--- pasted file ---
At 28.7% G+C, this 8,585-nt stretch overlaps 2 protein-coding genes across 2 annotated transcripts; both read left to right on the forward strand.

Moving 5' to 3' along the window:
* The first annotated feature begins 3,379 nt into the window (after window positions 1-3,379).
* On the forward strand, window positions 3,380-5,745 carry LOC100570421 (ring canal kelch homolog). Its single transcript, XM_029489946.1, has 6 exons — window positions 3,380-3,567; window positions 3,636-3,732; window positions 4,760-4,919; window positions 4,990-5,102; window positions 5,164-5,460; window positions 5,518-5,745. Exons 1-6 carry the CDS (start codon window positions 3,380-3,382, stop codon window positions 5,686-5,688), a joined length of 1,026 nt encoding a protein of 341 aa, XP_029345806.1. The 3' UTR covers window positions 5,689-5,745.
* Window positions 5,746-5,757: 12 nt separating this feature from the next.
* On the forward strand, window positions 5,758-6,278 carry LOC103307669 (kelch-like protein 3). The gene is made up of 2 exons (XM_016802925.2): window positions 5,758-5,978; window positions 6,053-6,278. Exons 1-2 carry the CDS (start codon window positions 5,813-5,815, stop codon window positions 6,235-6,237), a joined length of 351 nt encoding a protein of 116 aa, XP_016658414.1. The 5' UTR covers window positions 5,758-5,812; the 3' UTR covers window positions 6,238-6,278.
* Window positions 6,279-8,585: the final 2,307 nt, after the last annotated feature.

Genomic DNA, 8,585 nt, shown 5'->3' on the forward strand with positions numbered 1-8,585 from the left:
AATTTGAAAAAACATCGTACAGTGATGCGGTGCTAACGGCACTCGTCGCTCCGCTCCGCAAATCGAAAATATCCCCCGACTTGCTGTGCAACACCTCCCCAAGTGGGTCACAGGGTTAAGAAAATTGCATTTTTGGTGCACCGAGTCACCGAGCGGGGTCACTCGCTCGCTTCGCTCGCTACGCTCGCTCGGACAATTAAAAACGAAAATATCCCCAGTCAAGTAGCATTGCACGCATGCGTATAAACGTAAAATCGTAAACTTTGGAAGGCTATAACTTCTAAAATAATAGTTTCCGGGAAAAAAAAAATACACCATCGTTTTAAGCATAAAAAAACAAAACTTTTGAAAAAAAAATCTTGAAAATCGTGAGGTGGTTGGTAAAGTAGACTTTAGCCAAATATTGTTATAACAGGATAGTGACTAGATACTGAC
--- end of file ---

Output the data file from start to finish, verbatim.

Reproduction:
At 28.7% G+C, this 8,585-nt stretch overlaps 2 protein-coding genes across 2 annotated transcripts; both read left to right on the forward strand.

Moving 5' to 3' along the window:
* The first annotated feature begins 3,379 nt into the window (after window positions 1-3,379).
* On the forward strand, window positions 3,380-5,745 carry LOC100570421 (ring canal kelch homolog). Its single transcript, XM_029489946.1, has 6 exons — window positions 3,380-3,567; window positions 3,636-3,732; window positions 4,760-4,919; window positions 4,990-5,102; window positions 5,164-5,460; window positions 5,518-5,745. Exons 1-6 carry the CDS (start codon window positions 3,380-3,382, stop codon window positions 5,686-5,688), a joined length of 1,026 nt encoding a protein of 341 aa, XP_029345806.1. The 3' UTR covers window positions 5,689-5,745.
* Window positions 5,746-5,757: 12 nt separating this feature from the next.
* On the forward strand, window positions 5,758-6,278 carry LOC103307669 (kelch-like protein 3). The gene is made up of 2 exons (XM_016802925.2): window positions 5,758-5,978; window positions 6,053-6,278. Exons 1-2 carry the CDS (start codon window positions 5,813-5,815, stop codon window positions 6,235-6,237), a joined length of 351 nt encoding a protein of 116 aa, XP_016658414.1. The 5' UTR covers window positions 5,758-5,812; the 3' UTR covers window positions 6,238-6,278.
* Window positions 6,279-8,585: the final 2,307 nt, after the last annotated feature.

Genomic DNA, 8,585 nt, shown 5'->3' on the forward strand with positions numbered 1-8,585 from the left:
AATTTGAAAAAACATCGTACAGTGATGCGGTGCTAACGGCACTCGTCGCTCCGCTCCGCAAATCGAAAATATCCCCCGACTTGCTGTGCAACACCTCCCCAAGTGGGTCACAGGGTTAAGAAAATTGCATTTTTGGTGCACCGAGTCACCGAGCGGGGTCACTCGCTCGCTTCGCTCGCTACGCTCGCTCGGACAATTAAAAACGAAAATATCCCCAGTCAAGTAGCATTGCACGCATGCGTATAAACGTAAAATCGTAAACTTTGGAAGGCTATAACTTCTAAAATAATAGTTTCCGGGAAAAAAAAAATACACCATCGTTTTAAGCATAAAAAAACAAAACTTTTGAAAAAAAAATCTTGAAAATCGTGAGGTGGTTGGTAAAGTAGACTTTAGCCAAATATTGTTATAACAGGATAGTGACTAGATACTGAC